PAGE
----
“I listen to a podcast called Code Switch that tackles topics around race, ethnicity, and pop culture.” – Recommended by Nia Atkins ‘23

“I highly recommend listening to Maintenance Phase, which deconstructs the research behind science and health fads, and talks a lot about anti-fat bias.” – Recommended by Mariah Peebles ‘11

Fellowship Alums Discuss Social Challenges

We asked current and alum Fellows to share their perspectives on their careers, social challenges, and resources that have influenced them in their careers, and more broadly, the world of social impact. This is the third in a four-part series.

What social challenges do you believe are the most important to solve?

Nick Mitch ‘20: 

No matter what specific sector you’re working in, I think it is critically important to consider how the built environment shapes outcomes. Too often, we take this context for granted and miss opportunities for more transformative change.

Michael McNeill-Martinez ‘14:

Access to resources that make people feel safe, supported, healthy, and more educated have all taken a hit in the last 5-7 years due to a variety of factors. This is especially crucial for young people who already have to deal with their own challenges in self-discovery and reflection as they mature and try to navigate modern society. We need to ensure that a myriad of programs are in place to ensure that there is equity for all, and people can move forward feeling a sense of fulfillment and long-term stability.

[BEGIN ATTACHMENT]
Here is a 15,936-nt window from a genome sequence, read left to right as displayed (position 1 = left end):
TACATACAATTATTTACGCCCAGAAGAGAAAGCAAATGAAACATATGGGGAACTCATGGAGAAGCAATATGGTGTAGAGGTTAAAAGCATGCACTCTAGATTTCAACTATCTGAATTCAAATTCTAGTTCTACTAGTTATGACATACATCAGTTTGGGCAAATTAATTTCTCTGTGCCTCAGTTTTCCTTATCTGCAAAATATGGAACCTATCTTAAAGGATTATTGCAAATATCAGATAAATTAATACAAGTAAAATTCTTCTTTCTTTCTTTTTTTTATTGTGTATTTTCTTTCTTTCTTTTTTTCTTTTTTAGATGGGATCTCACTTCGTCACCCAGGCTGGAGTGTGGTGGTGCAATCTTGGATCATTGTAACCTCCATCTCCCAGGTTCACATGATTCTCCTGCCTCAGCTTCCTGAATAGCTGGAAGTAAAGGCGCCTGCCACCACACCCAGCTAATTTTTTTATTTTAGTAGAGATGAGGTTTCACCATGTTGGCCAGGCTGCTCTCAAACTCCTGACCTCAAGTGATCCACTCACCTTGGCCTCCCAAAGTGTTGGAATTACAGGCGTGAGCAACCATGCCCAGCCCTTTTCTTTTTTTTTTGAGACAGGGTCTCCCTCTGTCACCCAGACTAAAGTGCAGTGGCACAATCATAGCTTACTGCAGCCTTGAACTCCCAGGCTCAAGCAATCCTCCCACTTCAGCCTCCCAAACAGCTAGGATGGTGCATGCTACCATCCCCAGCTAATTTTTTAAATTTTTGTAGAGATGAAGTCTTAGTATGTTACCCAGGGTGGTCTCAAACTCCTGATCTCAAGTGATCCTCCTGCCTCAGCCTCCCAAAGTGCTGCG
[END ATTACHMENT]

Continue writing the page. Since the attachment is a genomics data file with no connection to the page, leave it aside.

Serena Salgado ‘22:

I think one of the most important social challenges to solve actually has to do with the way social impact is funded. It’s clear that many of the world’s wealthiest people like the idea of funding organizations but just how to do it (and maximize impact while doing so) is such a huge question. How do we direct wealth into the hands of community leaders without attaching so many strings? Let me know when you find out! 

SHARE THIS STORY

Fellowship Alums Discuss Their Career Paths

We asked current and alum Fellows to share their perspectives on their careers, social challenges, and resources that have influenced them in their careers, and more broadly, the world of social impact. This is the second in a four-part series.

Tell us a little about your career path after the Fellowship. How did the Fellowship experience influence your career path?


Joe Rosales ‘16: 

My Fellowship at Breakthrough New York was my first foray into education – I came into my role as High School Coordinator with very little student-facing experience, but I learned a tremendous amount in my two years on staff. While my role had me working with ninth through twelfth graders and on various projects, I surmised early on that my strongest passion came with counseling. I followed that instinct into more singular roles until I landed my current position: a college counselor at a public school in Queens. I love it!